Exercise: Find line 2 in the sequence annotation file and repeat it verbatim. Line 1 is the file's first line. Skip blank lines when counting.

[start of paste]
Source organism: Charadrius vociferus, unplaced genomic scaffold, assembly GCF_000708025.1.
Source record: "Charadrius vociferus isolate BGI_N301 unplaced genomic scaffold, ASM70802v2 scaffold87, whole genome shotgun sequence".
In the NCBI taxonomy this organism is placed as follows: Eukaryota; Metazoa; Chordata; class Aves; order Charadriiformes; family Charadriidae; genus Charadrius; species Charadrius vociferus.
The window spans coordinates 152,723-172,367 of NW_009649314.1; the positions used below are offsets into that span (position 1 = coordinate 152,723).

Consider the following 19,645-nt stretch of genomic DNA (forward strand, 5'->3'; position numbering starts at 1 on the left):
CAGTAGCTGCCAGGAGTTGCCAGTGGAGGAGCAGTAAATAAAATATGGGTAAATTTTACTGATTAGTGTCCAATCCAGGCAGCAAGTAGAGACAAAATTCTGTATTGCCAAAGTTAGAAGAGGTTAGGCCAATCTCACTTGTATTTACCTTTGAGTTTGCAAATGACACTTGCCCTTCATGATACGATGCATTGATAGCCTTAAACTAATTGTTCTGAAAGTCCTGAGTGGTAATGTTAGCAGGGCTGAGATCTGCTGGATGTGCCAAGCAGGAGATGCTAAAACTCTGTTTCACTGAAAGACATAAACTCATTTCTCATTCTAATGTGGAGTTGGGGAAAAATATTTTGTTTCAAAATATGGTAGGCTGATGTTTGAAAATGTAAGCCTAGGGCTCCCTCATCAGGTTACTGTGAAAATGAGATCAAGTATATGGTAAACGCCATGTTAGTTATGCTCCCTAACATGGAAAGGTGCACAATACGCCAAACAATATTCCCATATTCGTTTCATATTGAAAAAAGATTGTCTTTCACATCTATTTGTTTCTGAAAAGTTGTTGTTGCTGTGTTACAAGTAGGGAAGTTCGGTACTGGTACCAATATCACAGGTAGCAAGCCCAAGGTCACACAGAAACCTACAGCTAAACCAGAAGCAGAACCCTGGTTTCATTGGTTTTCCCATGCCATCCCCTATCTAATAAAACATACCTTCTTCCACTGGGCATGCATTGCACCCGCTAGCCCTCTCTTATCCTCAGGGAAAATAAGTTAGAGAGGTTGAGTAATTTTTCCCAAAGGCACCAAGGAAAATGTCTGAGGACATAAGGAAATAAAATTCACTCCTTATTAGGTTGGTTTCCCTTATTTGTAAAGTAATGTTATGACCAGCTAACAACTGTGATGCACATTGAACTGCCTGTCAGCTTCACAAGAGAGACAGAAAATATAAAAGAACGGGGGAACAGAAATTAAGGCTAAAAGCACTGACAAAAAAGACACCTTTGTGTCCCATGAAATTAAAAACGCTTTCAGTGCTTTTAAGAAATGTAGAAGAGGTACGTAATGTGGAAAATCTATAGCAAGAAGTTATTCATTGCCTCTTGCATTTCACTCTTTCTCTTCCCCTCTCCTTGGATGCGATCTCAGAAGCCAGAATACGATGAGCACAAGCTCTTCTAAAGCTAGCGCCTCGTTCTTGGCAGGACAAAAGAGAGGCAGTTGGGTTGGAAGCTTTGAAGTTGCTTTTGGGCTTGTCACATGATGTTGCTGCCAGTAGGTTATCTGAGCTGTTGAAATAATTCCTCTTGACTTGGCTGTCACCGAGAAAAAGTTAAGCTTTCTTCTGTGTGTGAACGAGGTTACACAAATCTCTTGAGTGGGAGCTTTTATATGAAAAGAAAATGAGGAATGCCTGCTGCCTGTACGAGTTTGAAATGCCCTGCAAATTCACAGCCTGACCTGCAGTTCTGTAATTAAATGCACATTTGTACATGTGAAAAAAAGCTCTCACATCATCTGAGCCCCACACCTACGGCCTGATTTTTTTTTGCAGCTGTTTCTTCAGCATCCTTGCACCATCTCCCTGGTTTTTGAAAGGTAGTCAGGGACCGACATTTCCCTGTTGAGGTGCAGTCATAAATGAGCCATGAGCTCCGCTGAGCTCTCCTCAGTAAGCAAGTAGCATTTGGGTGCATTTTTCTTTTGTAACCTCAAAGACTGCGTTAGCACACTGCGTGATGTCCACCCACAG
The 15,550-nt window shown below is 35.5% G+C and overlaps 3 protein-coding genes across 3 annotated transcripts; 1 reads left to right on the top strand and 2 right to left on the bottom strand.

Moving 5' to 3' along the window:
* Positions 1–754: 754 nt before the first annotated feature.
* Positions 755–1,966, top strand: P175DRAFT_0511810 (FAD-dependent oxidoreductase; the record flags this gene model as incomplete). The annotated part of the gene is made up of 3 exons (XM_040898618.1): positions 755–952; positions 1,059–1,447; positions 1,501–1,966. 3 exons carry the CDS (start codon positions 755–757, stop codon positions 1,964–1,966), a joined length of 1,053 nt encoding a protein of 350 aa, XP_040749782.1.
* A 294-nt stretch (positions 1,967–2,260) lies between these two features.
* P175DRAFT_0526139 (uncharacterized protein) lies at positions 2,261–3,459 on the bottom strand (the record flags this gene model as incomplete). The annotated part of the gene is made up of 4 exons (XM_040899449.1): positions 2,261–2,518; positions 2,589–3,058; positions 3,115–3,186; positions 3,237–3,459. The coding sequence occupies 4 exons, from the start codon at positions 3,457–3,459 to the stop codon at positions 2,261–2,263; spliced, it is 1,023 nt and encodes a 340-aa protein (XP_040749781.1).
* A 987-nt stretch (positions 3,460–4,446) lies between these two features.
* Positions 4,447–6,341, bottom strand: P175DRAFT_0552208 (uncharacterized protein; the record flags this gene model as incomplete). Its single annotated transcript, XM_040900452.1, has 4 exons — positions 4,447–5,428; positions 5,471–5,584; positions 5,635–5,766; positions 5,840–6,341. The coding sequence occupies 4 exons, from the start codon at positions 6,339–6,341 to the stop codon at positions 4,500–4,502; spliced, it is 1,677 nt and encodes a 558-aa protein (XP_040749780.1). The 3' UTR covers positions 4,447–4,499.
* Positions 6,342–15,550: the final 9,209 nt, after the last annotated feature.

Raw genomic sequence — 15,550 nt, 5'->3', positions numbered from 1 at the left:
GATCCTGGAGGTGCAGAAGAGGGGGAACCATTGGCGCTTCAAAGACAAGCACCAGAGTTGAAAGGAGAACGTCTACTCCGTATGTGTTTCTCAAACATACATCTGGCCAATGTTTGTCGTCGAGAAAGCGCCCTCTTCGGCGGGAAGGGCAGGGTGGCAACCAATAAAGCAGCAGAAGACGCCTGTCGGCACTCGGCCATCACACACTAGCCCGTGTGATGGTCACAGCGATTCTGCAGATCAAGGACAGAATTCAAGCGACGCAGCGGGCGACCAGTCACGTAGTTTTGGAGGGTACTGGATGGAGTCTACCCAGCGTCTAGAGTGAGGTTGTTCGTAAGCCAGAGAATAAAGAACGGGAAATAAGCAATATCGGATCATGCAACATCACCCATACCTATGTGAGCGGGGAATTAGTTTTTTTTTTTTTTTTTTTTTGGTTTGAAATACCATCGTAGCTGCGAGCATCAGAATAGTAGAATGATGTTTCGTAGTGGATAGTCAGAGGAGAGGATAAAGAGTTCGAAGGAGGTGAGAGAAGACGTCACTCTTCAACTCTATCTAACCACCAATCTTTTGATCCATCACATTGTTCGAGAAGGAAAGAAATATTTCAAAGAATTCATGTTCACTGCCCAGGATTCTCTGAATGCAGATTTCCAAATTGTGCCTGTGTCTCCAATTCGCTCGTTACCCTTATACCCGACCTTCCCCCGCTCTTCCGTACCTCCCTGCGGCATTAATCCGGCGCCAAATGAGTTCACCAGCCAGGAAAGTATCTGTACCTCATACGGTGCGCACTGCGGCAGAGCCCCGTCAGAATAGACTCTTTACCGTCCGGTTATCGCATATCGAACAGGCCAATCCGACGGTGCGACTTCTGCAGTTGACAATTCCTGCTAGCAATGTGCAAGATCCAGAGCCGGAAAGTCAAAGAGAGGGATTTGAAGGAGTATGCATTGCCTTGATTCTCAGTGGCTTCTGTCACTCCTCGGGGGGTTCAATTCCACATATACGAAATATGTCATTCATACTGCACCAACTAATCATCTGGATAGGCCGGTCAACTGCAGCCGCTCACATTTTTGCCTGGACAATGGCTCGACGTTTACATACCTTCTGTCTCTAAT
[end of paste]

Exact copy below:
Source record: "Charadrius vociferus isolate BGI_N301 unplaced genomic scaffold, ASM70802v2 scaffold87, whole genome shotgun sequence".